Download presentation

Presentation is loading. Please wait.

Published byMorgan Wallace Modified over 4 years ago

1
1 Automating the Generation of Mutation Tests Mike Papadakis and Nicos Malevris Department of Informatics Athens University of Economics and Business

2
Test Data Generation Approaches Symbolic execution Select set of paths Produce a system of algebraic constraints Solve and generate test cases Challenges (Symbolic execution) Infeasible paths Complex-unhandled expressions Availability of source code 2

3
Test Data Generation Approaches Search based approaches Definition of program input Dynamic program execution Fitness function o (efficiency and effectiveness) Challenges Handling of dynamic program inputs Require a high number of executions Handling of specific cases (e.g. flag problem) Effective fitness function 3

4
Test Data Generation Approaches Dynamic Symbolic Execution Simultaneously perform actual and symbolic execution o Simplify the process based on concrete program execution Produce a system of algebraic constraints Solve and generate test cases Challenges Infeasible paths Scalability issues 4

5
5 In order to kill a mutant, tests must Stage 1: Reach the mutant Stage 2: infect the program state Stage 3: propagate the infected state Killing Mutants

6
6 Reach the mutant (Reachability condition) Infect program state (necessity condition) Program execution must cause a discrepancy in the program state E.g. Orig: a > b, Mut = a b a > b a b o a == b where Orig = false, Mut = true Propagate (sufficiency condition) Heuristic approaches o explore path space, measure of mutants impact Joint satisfaction (Reach && Infect && Propagate) Killing Mutants

7
7 Killing Mutants (path selection) Symbolic Execution Reach o Use paths from program input to mutant Infect o Use necessity constraints to infect program state o Original Statement Mutated Statement Propagate o Explore the path space (from mutant to program output) Path selection Strategy

8
8 Enhanced Test Model (Enhanced Control Flow Graph) Represent mutants in the model Guide the selection of paths and the produced constraints based on the Shortest path strategy Killing Mutants (path selection)

9
9 Shortest Path Strategy, the k-value An efficient path selection strategy. (eliminates the effects of infeasible paths) Select shortest paths from program input (S) to the mutant statement (m) Heuristic approach to weak mutation Strong mutation can be tackled incrementally

10
10 Killing Mutants Dynamic approaches Dynamic approaches Gain the required information from actual program execution Require high number of program execution Mutation Testing Need to unify the runtime information of the original and mutant programs Need to include mutant neccesity and sufficiency conditions into program structure Need for efficiency (high cost)

11
11 Mutant Schemata Mutant schemata-Parameterized mutants Technique for efficiently producing mutants Embeds all mutants into one meta-mutant program Use of global parameter to specify the mutants Example original meta-mutant a > b + c RelationalGT(a, ArithmeticPlus(M(b), M(c))) M(x) mutates variable x, e.g. abs(x) Arithmetic(x, y) mutates arithmetic operator, e.g. x - y Relational(x, y) mutates relational operator, e.g. x y

12
12 Mutant Schemata (approach I) Weak mutation Include the mutant evaluation inside schematic functions o Original expression Mutant expression o Original statement Mutant statement After evaluation continue with the original execution (schematic function returns the original expression) Able to execute all mutants with one execution run Embeds all mutants killable condition into program structure (mutant evaluation branches)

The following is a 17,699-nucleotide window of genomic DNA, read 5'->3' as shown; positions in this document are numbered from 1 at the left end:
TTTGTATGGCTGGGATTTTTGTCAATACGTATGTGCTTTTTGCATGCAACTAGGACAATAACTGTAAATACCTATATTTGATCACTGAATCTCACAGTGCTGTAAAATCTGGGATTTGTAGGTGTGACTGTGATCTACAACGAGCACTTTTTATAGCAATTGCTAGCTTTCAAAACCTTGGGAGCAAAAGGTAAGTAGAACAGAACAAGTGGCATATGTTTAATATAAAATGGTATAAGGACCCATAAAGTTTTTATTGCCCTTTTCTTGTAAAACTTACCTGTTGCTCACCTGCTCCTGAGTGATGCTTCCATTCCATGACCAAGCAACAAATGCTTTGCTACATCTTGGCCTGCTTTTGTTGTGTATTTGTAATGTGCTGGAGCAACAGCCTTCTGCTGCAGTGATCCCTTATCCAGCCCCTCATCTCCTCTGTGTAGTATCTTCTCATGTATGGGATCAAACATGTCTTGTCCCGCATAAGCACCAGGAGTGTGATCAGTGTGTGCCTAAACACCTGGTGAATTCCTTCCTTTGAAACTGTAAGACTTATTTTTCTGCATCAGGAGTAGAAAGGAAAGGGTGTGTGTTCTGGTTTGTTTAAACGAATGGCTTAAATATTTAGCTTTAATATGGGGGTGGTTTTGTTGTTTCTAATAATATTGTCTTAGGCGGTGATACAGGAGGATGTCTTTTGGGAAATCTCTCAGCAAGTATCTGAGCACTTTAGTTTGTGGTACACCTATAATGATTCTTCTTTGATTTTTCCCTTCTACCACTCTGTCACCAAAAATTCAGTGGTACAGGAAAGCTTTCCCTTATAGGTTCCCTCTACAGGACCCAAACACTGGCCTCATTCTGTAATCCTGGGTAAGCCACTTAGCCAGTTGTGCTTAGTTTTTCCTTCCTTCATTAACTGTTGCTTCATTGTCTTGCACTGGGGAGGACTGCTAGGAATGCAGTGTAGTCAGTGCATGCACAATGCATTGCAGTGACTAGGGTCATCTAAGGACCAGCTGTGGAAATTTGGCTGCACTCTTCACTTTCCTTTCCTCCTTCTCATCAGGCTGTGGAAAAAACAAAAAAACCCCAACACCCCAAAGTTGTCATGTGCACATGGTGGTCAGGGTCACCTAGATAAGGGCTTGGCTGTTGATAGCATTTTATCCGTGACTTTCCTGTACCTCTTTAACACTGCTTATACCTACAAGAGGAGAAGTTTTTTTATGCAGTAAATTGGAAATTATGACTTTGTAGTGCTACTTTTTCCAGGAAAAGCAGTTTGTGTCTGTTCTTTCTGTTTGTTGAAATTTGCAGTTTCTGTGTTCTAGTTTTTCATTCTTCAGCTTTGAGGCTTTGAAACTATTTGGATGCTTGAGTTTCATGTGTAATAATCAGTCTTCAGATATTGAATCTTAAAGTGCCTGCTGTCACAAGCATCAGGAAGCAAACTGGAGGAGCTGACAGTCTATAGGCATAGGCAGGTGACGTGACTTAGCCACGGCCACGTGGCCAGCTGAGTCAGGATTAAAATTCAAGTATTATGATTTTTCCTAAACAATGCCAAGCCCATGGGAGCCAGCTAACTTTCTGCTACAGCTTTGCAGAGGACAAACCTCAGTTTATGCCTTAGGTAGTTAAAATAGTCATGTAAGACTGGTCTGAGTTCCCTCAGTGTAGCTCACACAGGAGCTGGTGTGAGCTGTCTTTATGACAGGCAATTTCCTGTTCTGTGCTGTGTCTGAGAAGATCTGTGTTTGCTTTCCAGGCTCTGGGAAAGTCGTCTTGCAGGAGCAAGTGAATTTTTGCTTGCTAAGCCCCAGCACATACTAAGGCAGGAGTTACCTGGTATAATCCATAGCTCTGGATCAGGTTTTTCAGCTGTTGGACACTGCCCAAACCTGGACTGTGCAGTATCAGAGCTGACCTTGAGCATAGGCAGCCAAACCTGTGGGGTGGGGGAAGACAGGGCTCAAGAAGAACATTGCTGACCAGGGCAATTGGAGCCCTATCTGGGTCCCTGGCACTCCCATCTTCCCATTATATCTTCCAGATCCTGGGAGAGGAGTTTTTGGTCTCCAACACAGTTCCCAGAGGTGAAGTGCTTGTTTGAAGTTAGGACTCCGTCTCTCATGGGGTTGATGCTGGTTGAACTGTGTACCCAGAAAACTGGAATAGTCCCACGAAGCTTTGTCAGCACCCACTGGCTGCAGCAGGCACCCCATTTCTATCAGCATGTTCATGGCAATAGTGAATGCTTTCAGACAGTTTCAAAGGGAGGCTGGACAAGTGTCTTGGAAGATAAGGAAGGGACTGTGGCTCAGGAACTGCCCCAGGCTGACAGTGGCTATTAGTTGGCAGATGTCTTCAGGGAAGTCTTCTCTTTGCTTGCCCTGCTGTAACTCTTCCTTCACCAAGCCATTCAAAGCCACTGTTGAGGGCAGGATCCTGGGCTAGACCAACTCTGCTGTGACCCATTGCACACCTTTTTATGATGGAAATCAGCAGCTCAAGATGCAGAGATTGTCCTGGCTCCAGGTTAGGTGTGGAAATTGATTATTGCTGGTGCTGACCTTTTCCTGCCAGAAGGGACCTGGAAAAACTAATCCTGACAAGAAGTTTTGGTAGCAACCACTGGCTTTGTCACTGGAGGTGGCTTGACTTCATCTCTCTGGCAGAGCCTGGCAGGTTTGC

13
Mutant is killed Mutant is Alive Mutant Schemata Proposed approach (Mutants to branches) Mutants M[1]…M[n] on node N. Mutant Evaluation Branches 13

14
14 Mutant Schemata (approach II) Strong mutation In Same lines as Weak o Include the mutant evaluation inside schematic functions After evaluation continue with the mutant execution (schematic function returns the mutant expression) Incremental approach, from weak to strong Requires multiple execution runs Record original and mutants execution paths Evaluate strongly killed mutants

15
15 Killing Mutants (DSE) Use the shortest path heuristic Negate the condition that will lead closer to mutant node (reach the mutant) Weakly kill the mutant Fulfill the mutant necessity condition Make the mutant evaluation Branch true Negate the produced conditions after the mutant Start from the mutant program Explores the mutant program path space

16
16 Target Mutant DSE-Example Scenario

17
17 Target Mutant DSE-Example Scenario

18
18 Target Mutant DSE-Example Scenario

19
19 Target Mutant DSE-Example Scenario

20
20 Target Mutant Mutant is alive Infect Mutant DSE-Example Scenario

21
21 Target Mutant Mutant is alive Propagate DSE-Example Scenario

22
22 Target Mutant Mutant is alive DSE-Example Scenario

23
23 Target Mutant Mutant Killed DSE-Example Scenario

24
24 DSE-Necessity condition Example: a + b > k a + abs(b) > k RelationalGT(ArithmeticPlus(a, Abs(b)), k) Abs(x) if (x <0 ) //mutant necessity condition a + b > k a + abs(b) > k //Statement level condition Test: a=15, b=2, k=0 Conditions: b0 && a+b>k && … Negates: b0 b < 0 Produces: a=15, b=-10, k=0

25
25 DSE-Necessity condition Example: a + b > k a + abs(b) > k RelationalGT(ArithmeticPlus(a, Abs(b)), k) Abs(x) if (x <0 ) //mutant necessity condition a + b > k a + abs(b) > k //Statement level condition Test: a=15, b=-10, k=0 Conditions: b k && a+abs(b)>k && … Negates: a+abs(b)>k b k && a+abs(b)k Infeasible Negates: a+b>k b<0 && a+bk Produces: a=-15, b=-10, k=0

26
26 DSE-Necessity condition Example: a + b > k a + abs(b) > k RelationalGT(ArithmeticPlus(a, Abs(b)), k) Abs(x) if (x <0 ) //mutant necessity condition a + b > k a + abs(b) > k //Statement level condition Test: a=-15, b=-10, k=0 Conditions: b<0 && a+bk && a+abs(b)k && … Negates: a+abs(b)>k b k Produces: a=5, b=-10, k=0 Mutant infected: Orig: 5-10>0 (false), Mut: 5+10>0 (true)